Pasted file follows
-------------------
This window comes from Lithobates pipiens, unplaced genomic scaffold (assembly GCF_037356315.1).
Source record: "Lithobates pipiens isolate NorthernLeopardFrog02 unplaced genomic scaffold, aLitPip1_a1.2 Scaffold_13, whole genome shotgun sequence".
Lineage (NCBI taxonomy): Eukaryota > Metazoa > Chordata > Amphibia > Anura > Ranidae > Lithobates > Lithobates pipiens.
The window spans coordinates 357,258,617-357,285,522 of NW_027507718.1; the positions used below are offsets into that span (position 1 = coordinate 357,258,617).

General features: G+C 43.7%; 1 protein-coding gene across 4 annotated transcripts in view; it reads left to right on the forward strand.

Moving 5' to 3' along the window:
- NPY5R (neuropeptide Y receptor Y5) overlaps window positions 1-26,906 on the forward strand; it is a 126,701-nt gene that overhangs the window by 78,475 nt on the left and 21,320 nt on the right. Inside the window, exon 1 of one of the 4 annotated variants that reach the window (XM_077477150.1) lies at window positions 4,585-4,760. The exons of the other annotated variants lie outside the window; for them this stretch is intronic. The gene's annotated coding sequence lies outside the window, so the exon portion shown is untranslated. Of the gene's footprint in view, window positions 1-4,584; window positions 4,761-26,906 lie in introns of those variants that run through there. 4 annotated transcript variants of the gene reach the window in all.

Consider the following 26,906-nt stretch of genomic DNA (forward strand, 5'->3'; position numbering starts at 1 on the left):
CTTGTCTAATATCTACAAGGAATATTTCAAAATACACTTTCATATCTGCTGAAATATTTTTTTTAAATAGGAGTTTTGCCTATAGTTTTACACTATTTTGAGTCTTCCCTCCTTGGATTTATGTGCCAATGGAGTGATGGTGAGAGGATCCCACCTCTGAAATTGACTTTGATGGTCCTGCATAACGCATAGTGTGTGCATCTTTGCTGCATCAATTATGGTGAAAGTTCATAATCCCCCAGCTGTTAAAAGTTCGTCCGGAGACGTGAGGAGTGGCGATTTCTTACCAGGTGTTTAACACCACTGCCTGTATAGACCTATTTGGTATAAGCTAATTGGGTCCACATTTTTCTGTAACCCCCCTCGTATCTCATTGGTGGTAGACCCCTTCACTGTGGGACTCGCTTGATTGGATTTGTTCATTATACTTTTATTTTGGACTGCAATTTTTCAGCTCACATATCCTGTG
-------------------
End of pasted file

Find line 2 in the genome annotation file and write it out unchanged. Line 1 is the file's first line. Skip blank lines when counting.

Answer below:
Source record: "Lithobates pipiens isolate NorthernLeopardFrog02 unplaced genomic scaffold, aLitPip1_a1.2 Scaffold_13, whole genome shotgun sequence".